Can we change the past? - Yom Kippur

Friday, 10 September, 2021 - 9:36 am

Για να το διαβάσετε στα Ελληνικά, κάντε κλικ εδώ

 blog chanchie II 200 x 535 (5).png

The 10 Days between Rosh Hashana and Yom Kippur are called the “10 Days of Teshuva”. Teshuva means repentance and return to G-d. G-d is very near us during these days and it is an ideal opportunity for Teshuva.

How is it done? Can we rewrite the history and the past?

There are two ways with which G-d governs our world: through His names “Elo-him” and “Hava-ya”. The name “Elo-him” is the regular, natural rule in the world: time and space are differentiated. I cannot be simultaneously on Monday and Thursday in Athens and Larissa. On the other hand, the name “Hava-ya” is higher and beyond time and space. They are creations of G-d and He is therefore is not limited by them.

Normally, when we connect to G-d through the name “Elo-im”, we have the freedom of choice only regarding our future. Our past is already determined.

But when we make a proper Teshuva, we connect to G-d through the name “Hava-ya”, which means that we go beyond the limits of time. That is, we have the possibility to influence not only our future but also our past.  

How does it happen exactly? For example, if someone killed someone else, will the Teshuva make the dead person come back to life? No. The past will not change, but we will be able to see it in a different way, to give it a different meaning.

Basically, what is the problematic part of the killing? Is it the result, i.e the death of the victim? No. Only G-d decides how long each person will live. G-d had decided that this person would die. But no one asked the murderer to do it. Since he chose to do it from his free will, he must be punished. But the victim would have died anyway at this exact moment.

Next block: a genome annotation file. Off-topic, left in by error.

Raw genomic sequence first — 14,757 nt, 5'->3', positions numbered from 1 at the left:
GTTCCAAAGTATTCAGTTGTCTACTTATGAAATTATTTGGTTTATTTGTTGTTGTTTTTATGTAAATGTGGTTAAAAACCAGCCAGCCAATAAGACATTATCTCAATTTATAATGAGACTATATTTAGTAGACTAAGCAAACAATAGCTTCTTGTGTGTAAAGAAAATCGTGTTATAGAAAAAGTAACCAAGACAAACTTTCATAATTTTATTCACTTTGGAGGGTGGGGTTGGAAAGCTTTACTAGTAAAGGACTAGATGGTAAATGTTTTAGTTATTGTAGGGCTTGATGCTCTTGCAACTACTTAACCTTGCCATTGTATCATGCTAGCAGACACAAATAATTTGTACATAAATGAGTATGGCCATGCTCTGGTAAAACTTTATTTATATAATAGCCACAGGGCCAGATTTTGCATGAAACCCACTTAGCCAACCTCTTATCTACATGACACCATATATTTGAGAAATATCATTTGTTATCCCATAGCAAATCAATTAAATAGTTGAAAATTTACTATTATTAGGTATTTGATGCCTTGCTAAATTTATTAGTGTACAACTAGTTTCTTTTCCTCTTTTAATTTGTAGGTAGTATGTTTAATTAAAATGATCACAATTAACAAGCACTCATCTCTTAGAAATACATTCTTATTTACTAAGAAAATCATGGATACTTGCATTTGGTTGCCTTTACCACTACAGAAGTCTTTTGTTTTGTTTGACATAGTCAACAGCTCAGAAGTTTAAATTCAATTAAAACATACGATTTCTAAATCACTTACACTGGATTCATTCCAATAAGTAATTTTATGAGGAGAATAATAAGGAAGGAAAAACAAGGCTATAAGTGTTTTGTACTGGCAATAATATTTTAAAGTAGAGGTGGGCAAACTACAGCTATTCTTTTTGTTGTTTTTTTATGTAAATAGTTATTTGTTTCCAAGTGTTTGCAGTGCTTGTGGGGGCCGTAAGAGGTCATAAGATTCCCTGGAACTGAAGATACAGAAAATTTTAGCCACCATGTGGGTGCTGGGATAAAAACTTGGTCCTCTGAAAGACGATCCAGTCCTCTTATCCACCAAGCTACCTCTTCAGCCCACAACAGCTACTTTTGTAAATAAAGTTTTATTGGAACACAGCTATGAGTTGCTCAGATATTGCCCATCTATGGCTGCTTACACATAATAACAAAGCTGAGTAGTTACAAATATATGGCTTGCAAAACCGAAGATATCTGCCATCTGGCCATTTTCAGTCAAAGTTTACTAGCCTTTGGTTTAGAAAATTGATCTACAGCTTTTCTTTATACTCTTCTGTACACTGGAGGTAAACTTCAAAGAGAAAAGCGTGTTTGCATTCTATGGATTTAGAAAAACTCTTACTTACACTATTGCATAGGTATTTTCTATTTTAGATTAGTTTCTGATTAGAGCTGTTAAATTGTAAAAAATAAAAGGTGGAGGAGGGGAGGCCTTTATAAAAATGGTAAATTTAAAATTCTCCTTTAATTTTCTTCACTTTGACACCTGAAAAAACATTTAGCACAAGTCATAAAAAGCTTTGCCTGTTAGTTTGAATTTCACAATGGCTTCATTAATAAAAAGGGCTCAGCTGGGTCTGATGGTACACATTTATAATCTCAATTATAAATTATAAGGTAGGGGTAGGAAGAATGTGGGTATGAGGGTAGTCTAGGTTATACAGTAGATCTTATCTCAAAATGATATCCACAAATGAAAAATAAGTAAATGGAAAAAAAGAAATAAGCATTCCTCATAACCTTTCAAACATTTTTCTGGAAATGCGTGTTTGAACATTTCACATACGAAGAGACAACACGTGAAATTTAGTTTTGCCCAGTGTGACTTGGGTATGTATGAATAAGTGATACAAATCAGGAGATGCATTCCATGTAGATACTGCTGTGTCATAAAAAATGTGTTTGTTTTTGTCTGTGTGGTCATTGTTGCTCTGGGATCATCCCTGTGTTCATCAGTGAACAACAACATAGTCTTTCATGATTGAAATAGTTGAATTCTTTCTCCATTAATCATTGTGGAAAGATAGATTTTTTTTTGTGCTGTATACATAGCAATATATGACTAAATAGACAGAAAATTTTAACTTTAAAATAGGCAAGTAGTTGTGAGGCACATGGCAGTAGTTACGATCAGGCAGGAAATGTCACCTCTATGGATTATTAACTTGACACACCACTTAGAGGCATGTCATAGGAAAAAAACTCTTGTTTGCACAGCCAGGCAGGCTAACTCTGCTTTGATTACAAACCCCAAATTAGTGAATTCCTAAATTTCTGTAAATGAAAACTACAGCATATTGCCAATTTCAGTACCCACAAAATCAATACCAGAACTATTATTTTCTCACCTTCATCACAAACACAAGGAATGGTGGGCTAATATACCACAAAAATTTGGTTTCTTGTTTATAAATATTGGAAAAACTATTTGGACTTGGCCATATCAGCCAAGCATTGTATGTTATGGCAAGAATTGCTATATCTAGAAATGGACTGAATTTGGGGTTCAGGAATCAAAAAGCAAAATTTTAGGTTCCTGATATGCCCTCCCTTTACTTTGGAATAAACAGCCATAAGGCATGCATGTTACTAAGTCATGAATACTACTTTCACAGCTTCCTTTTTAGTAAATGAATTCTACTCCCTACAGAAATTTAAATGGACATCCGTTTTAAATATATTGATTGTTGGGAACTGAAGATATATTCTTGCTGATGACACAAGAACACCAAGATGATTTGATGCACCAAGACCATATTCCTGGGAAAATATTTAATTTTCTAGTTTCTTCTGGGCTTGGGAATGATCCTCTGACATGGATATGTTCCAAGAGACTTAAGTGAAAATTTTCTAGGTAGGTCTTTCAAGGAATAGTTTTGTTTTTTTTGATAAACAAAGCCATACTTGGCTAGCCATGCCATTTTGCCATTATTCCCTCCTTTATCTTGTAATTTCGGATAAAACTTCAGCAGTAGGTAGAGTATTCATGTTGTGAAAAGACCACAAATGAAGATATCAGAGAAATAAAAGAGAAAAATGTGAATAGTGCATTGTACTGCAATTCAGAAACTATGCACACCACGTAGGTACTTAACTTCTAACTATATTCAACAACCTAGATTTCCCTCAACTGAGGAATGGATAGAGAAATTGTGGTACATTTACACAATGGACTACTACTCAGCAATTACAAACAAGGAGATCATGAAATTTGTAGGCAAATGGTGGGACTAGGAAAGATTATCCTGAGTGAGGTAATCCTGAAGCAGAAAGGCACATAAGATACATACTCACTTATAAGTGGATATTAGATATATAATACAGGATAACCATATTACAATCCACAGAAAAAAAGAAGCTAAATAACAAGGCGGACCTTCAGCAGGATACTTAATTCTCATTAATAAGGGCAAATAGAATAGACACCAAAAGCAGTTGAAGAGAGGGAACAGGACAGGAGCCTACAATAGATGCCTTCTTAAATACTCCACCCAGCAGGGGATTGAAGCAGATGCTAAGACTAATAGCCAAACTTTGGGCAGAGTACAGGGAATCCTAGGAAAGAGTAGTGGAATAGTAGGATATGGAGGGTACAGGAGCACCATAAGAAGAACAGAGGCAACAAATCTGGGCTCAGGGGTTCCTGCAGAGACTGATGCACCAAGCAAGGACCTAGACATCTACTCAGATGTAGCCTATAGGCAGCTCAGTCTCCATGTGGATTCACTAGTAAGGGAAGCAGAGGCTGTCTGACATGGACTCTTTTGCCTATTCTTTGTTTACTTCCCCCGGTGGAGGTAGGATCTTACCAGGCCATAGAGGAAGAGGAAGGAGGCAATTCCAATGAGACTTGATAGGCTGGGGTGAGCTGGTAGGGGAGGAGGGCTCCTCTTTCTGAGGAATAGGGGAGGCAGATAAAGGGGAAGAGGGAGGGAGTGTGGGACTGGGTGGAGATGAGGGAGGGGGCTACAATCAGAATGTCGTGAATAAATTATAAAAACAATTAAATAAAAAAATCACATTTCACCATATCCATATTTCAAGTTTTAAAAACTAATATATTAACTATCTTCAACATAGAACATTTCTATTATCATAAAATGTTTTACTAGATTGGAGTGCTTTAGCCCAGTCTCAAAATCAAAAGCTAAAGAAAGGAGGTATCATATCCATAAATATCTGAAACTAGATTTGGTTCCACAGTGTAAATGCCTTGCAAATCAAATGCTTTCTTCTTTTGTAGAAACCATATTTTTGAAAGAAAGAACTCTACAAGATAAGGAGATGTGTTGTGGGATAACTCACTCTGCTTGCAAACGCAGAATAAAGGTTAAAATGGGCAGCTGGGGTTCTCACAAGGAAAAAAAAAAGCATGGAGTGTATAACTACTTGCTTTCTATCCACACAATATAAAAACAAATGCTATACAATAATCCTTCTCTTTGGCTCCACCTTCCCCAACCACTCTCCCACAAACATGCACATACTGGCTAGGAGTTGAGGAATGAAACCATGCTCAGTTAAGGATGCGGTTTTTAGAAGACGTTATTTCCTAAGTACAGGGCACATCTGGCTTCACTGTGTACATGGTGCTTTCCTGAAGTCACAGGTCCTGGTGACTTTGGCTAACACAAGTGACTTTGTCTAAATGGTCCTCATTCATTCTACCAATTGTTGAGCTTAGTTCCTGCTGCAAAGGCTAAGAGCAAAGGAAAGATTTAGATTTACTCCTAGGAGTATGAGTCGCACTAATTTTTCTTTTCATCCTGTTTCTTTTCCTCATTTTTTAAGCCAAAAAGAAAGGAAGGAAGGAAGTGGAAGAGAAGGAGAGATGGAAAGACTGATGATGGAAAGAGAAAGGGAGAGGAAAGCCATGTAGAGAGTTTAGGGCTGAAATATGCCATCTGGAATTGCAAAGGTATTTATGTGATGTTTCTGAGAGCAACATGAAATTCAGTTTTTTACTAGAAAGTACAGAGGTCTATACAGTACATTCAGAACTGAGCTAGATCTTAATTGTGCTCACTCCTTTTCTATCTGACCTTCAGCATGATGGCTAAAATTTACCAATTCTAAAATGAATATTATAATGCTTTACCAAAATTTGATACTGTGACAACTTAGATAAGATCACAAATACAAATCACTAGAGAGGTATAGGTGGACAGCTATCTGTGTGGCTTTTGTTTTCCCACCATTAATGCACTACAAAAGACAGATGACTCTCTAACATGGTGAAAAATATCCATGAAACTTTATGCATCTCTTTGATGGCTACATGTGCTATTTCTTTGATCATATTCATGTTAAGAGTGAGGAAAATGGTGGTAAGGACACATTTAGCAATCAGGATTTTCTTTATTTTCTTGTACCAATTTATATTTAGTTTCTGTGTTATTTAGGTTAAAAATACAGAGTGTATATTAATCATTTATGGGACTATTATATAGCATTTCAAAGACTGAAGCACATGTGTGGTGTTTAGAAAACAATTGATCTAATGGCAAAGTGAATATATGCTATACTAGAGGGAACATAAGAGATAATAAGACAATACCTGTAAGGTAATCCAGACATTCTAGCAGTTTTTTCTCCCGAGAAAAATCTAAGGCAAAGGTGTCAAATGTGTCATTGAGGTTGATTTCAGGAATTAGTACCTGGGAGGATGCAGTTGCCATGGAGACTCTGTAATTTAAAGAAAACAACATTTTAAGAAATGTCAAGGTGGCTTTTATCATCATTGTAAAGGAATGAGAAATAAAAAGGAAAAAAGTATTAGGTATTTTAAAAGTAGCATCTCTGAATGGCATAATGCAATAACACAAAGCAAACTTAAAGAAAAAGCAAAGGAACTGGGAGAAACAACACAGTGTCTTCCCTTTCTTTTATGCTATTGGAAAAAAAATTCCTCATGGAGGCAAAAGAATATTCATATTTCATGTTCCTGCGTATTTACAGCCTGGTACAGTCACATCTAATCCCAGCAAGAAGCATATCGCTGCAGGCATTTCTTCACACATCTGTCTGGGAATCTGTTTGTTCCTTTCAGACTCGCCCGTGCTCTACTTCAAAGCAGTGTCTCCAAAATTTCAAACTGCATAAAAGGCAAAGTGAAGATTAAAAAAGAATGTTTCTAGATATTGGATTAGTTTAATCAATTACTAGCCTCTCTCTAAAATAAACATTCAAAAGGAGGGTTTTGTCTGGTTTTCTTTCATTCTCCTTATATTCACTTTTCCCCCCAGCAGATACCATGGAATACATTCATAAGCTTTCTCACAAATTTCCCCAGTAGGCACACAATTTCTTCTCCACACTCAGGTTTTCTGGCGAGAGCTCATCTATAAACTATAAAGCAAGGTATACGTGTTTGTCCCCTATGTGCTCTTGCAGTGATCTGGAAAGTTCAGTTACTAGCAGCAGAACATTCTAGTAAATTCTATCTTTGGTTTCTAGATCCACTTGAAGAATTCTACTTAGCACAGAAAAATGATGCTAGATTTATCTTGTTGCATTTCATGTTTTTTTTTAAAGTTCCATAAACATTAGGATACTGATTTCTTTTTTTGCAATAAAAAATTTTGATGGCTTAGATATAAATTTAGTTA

Then, is the problematic part the action in itself, i.e the killing? No. Sometimes, this very action constitutes our obligation, for instance, in case of self-defense or to defend others in danger.

The problem is the intention of the killer. At the specific moment, he did something that was contrary to G-d’s will. It was a moment when he “disconnected” from G-d.

This is something that we can change with a true and deep Teshuva that originates from a great love towards G-d. When connecting to the name “Hava-ya” which is beyond time, the sinner can change the intention and the meaning of his act. In this case, the sin is transformed into something that amplifies and deepens his yearning for G-d, something that pushes him to become a better person. Metaphorically, the Teshuva transforms the sin into “fuel” for becoming closer to G-d. It is not anymore, a moment when he was disconnected from G-d, but a significant moment that strengthened his connection to G-d.

Let us imagine for instance, that the person understood the severity of his action and establishes an institution that saves many lives. The action in his past has now a different meaning, since thanks to his Teshuva, many people were saved. (This is in addition to the appropriate punishment for his crime and compensation for the victims).

It is not easy to accomplish such a deep Teshuva, but we can all try. Let us take our sins from the past and utilize them as motivation and energy to do more good deeds.

Gmar Chatima Tova Leshana Tova Umetuka,


Comments on: Can we change the past? - Yom Kippur
There are no comments.